Originally published June 17, 2017 at 12:00a.m., updated June 17, 2017 at 12:00a.m.
A new student mural giving voice to students who don’t always feel heard — see page A3 — bridges the school year ending and the one to begin in the fall. This summer, residents will see many changes in buildings and grounds around the Hood River County School District as long-awaited capital bond construction projects begin in earnest.
For most local students, the school year ended Friday, more than a week later than planned because of all those snow and ice days in December and January that diced up the schedule. (Horizon Christian School ended its year on June 9.)
School may be over, but for construction crews the work starts at 7 a.m. June 17 at district buildings including the 90-year-old Hood River Middle School. The National Registry building will see replacement of heating and ventilation, and plumbing, along with all new paint and carpeting, in its first major renovation in decades.
Most HRMS work will be interior, but at Wy’east, look for extensive earth moving this week as crews from general contractor Kirby Naglehout Construction start digging up the parking lot. The Wy’east parking work will fully revise the ingress and egress at the school. Separate areas for parking and bus pickup and drop-off will be created. Turn to page A11 for related details.
In other school news:
• At Wednesday’s final school board meeting of the year, Superintendent Dan Goldman told the directors that the Oregon Legislature’s anticipated $8.2 billion budget for 2017-18 will avert staff cutbacks he had warned of earlier this spring.
• Back for the summer are free breakfast and lunch, from July 5-25 — for kids 1-18 years old — at Hood River Valley High School (8-8:30 and 11:45 to 12:15 weekdays) and Mid Valley Elementary (7:15-7:55 and 11 a.m. to noon). Adults may purchase a meal for $4.
• The school board approved a contract for a district-wide digital radio system connected to the County 9-1-1 Dispatch Center, which will provide 140 hand-held radio units to be used at all district buildings, replacing the nine outdated radios now in use.
In the final week of school, hallmarks included both the traditional field days and the feverish transition efforts at some district buildings, as the district looks ahead to drastic building changes at Wy’east and Hood River middle schools this summer, according to Dale Kuykendall, senior project manager with the Wenaha Group, hired by the district to coordinate projects paid for with capital bonds approved two years ago by voters.
Planning for these projects has dominated district administration work load for the past two years, and now the digging, wall-breaking, and new building projects begin in earnest.
On Friday night at HRMS, the 8th grade commencement ceremony and dance would end at 10 p.m. and by midnight the building would be officially ready for takeover by construction crews who will conduct asbestos abatement in almost every room. That work starts at 7 a.m. Saturday as crews work against the clock on HRMS.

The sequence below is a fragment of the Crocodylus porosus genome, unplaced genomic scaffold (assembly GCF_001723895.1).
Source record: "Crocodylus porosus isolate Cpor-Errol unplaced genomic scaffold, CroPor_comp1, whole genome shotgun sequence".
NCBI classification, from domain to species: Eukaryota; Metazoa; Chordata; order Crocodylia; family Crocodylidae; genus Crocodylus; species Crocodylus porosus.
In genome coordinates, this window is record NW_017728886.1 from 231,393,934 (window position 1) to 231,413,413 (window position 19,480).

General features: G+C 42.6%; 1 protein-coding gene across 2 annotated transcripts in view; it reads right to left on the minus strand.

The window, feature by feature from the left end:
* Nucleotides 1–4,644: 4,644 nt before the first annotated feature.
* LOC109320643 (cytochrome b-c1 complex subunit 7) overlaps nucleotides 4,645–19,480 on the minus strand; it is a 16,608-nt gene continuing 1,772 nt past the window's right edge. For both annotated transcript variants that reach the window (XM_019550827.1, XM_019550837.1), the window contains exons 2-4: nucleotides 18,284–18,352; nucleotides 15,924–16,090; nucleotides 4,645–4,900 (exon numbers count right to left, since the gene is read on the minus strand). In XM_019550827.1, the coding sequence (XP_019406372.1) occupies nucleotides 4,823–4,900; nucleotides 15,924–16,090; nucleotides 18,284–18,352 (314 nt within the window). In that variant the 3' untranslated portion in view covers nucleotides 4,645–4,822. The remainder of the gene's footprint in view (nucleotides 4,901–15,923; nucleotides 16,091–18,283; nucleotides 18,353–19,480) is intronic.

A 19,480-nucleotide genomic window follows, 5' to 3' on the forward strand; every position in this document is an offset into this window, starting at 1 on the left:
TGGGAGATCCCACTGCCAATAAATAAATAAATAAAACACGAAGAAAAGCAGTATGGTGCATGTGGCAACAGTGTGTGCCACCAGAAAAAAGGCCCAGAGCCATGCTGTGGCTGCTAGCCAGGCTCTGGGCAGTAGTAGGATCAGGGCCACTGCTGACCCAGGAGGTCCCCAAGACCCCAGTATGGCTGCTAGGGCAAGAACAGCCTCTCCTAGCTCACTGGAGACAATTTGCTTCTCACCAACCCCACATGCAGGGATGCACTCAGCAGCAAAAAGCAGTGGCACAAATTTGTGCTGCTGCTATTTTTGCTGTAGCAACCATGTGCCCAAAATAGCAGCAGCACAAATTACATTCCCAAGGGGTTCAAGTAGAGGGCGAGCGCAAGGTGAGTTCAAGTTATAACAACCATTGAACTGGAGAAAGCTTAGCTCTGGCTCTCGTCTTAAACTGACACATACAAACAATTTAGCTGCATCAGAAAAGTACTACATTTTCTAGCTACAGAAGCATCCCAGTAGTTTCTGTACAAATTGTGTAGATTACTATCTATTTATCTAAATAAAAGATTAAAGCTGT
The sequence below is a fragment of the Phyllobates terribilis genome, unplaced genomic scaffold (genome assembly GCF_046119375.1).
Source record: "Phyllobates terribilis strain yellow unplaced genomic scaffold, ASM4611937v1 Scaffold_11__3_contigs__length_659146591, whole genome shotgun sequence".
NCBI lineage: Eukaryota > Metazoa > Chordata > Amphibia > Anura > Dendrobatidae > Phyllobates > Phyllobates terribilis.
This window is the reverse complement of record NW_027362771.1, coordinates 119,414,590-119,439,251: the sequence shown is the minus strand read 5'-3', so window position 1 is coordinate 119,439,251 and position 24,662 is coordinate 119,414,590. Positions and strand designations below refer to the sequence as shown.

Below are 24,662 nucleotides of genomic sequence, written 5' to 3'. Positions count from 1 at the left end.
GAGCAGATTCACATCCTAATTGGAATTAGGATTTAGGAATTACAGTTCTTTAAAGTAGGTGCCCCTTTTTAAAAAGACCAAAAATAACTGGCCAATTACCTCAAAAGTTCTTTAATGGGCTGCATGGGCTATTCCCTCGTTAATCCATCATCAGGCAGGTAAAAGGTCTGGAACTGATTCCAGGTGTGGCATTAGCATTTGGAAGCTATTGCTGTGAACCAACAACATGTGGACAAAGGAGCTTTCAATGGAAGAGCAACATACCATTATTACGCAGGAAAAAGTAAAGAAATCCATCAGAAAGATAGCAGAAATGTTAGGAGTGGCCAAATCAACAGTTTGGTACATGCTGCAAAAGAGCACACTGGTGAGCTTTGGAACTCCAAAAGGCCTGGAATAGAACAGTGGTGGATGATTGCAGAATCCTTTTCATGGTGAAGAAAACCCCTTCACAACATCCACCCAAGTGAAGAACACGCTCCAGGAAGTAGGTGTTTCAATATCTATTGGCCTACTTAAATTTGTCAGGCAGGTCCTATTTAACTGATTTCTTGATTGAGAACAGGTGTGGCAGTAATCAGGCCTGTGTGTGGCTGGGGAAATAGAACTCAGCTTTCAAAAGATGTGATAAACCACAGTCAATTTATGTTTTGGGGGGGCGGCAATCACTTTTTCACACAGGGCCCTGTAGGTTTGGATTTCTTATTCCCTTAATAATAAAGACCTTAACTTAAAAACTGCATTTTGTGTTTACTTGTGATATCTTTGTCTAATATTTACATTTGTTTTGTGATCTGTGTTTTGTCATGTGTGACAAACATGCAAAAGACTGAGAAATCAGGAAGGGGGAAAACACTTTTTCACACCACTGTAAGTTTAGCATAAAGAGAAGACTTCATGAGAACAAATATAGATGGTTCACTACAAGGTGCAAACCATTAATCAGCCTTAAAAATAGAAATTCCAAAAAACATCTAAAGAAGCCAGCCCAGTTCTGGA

Work at the school will start this summer, with completion lingering into the school year. When they return, students will find new carpets, completely renovated restrooms, new paint and new mechanical and plumbing systems — and the reopening of third-floor bathrooms that have been unused since the 1970s. Planning is also underway to execute a State Seismic Grant gym project, possibly in September or October of this year, in the Multi Purpose Room, constructed in the 1970s.
The venerable auditorium and gymnasiums are the only spaces unaffected by work this summer – and those areas are where furniture and supplies from the rest of the building will be stored. School staff purged numerous old textbooks and equipment, and pieces of furniture and other surplus items in order to empty the rooms for asbestos abatement, painting, carpet installation and other improvements.
The emptying of the affected areas in the entire main building will be completed over the weekend, aided by preparatory work by HRMS teachers and administrators.
Also paid for via construction bond funds will be iPads to be issued to every student at Hood River and Wy’east Middle School, and Cascade Locks School. The iPads connect all students to curricula, and are to be checked out each morning and returned at the end of the day; some devices will be made available at each school for take home.
In smaller projects carried out this summer by bond funding, planning is underway to install a new playground at Parkdale Elementary and a new storage building at Hood River Valley High School.
A softball batting facility at the Field at Belmont is in design, with construction scheduled to start in the fall.
Meanwhile, the new May Street Elementary is in design, with construction scheduled to start in February of 2018.
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